Strong wind and rain have hit the east coast of Madagascar as Cyclone Batsirai made landfall – the second major storm in less that two weeks.
Gusts hit speeds of 235km/h (146mph) and high waves battered coastal areas.
Many people have been moved to shelters and local officials fear that landslides and flooding could leave tens of thousands more homeless.
Storm Ana caused widespread destruction when it hit the Indian Ocean island nation last month, killing 55 people.
Cyclone Batsirai made landfall near the south-eastern city of Mananjary, around 530 kilometres (310 miles) from the capital Antananarivo, at around 20:00 local time (17:00 GMT) on Saturday.
Environment Minister Vahinala Raharinirina told the BBC that houses, hospitals and schools had been destroyed, and that 35,000 people had been forced from their homes, with the number expected to rise. She said that entire villages had been swept away by the storm.
“The winds are terrible. I’ve never experienced this… The waves are very high,” Mananjary resident Hanitra Raharisoa told Reuters news agency.
Further up the coast, 200 people had crammed into one room in a concrete building in the town of Vatomandry, hoping the relatively sturdy structure would keep them safe.
Clean water is scarce in the town after the utility company switched off supplies ahead of the storm, prompting fears of illness caused by dirty water.
“The government must absolutely help us. We have not been given anything,” community leader Thierry Louison Leaby told the AFP news agency.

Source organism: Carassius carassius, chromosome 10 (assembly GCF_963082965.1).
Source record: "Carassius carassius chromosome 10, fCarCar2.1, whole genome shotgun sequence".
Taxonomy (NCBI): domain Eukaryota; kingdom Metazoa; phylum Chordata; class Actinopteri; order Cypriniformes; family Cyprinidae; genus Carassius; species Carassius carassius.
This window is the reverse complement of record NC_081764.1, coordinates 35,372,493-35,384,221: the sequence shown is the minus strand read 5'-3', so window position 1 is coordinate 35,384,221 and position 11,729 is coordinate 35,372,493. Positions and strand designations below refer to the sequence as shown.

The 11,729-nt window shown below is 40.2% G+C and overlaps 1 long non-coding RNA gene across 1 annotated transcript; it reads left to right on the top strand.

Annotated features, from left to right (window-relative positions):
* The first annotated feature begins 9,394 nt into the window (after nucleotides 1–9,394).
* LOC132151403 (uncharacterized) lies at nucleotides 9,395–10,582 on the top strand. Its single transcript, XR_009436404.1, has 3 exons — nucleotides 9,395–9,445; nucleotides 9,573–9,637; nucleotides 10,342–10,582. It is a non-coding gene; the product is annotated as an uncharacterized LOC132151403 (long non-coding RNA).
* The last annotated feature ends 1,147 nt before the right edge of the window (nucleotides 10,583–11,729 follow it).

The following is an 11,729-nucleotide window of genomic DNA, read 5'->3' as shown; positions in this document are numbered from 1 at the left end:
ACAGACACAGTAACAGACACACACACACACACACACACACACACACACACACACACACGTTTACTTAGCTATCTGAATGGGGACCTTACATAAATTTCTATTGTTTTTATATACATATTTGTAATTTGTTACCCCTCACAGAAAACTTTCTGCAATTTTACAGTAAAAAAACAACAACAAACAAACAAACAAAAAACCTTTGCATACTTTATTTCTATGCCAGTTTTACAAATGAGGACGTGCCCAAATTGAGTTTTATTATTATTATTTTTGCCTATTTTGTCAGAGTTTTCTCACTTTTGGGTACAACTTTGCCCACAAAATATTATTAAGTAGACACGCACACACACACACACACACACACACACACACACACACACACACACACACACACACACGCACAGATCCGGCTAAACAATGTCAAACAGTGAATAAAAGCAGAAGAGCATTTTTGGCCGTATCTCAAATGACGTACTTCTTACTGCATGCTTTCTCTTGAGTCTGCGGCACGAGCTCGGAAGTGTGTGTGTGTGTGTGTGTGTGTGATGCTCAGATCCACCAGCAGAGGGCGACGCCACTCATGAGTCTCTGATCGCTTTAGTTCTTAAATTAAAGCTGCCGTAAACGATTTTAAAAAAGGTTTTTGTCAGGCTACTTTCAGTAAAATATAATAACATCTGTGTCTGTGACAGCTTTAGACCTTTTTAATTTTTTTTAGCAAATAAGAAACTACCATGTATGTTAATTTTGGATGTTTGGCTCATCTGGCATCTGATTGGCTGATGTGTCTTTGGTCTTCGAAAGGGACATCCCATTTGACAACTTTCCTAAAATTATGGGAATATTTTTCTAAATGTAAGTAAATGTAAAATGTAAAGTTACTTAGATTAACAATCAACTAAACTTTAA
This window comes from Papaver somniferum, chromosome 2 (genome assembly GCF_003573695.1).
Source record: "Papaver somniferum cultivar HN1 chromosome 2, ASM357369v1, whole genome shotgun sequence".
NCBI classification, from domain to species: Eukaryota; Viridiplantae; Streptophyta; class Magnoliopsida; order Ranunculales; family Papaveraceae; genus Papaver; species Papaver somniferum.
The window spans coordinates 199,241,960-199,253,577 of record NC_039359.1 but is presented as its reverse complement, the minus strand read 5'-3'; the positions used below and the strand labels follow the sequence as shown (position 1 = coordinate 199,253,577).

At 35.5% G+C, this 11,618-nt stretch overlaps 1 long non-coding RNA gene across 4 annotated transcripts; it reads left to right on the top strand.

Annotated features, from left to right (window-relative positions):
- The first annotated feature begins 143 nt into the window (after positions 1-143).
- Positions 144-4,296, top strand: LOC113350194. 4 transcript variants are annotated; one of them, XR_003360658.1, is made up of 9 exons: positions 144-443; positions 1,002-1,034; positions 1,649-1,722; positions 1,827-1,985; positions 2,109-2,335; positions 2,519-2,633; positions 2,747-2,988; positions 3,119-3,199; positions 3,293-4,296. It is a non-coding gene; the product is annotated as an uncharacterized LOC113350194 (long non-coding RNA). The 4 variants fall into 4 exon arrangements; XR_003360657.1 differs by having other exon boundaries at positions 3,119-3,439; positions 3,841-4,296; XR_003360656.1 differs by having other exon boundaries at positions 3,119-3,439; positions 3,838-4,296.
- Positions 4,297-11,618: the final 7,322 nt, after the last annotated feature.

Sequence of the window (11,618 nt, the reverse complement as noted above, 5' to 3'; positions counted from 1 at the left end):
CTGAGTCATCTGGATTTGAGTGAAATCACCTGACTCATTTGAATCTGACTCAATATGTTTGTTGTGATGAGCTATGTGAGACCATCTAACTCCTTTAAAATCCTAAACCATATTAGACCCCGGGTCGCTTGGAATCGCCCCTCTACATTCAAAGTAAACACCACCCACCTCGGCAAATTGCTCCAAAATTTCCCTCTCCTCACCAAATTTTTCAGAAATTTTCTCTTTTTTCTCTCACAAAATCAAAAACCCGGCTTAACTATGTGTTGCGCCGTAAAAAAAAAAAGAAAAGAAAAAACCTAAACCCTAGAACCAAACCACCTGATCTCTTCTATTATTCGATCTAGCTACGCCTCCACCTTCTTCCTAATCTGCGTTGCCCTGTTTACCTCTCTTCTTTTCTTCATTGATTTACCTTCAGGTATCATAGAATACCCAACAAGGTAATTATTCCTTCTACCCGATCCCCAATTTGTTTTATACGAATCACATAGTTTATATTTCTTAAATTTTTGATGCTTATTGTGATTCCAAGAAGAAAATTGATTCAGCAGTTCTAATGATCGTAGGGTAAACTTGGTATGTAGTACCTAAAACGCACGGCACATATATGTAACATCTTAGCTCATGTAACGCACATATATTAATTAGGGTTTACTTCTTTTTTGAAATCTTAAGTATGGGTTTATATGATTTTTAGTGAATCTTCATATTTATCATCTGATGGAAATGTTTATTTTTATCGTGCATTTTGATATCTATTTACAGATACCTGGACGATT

The heavy rainfall and high waves are raising the spectre of flash floods as the ground is already saturated.
While the cyclone weakened as it moved inland, with winds scaling back to around 110km/h (68mph), the country’s meteorological agency said that the storm will cause “significant and widespread damage”.
Experts fear that Cyclone Batsirai could prove to be even more destructive than Storm Ana, which also hit Mozambique, Malawi and Zimbabwe and officials have called on the international community to offer assistance.
The UN World Food Programme (WFP) has prepared food stocks to distribute to those in need, while some people have already been evacuated. The UN has put rescue aircraft on standby.
The cyclone is expected to move westwards and emerge at sea in the Mozambique Channel later on Sunday but is then forecast to head south, avoiding mainland Africa.
The WFP says the recent pattern of destructive storms caused by global warming and climate change has caused failed harvests, high food prices and increased food insecurity in the region
“The people of Southern Africa have been on the front lines of climate extremes for many years now and each passing storm sets them back, resetting the progress made,” said senior WFP official Margaret Malu.
Experts say that extreme weather events like cyclones will become more frequent because of climate change.
Madagascar is also just recovering from the effects of a drought, which was also blamed on global warming.
The environment minister told the BBC that the country had submitted a plan to the COP26 climate conference, which showed it needed $1bn (£740m) a year to adapt to the effects of climate change.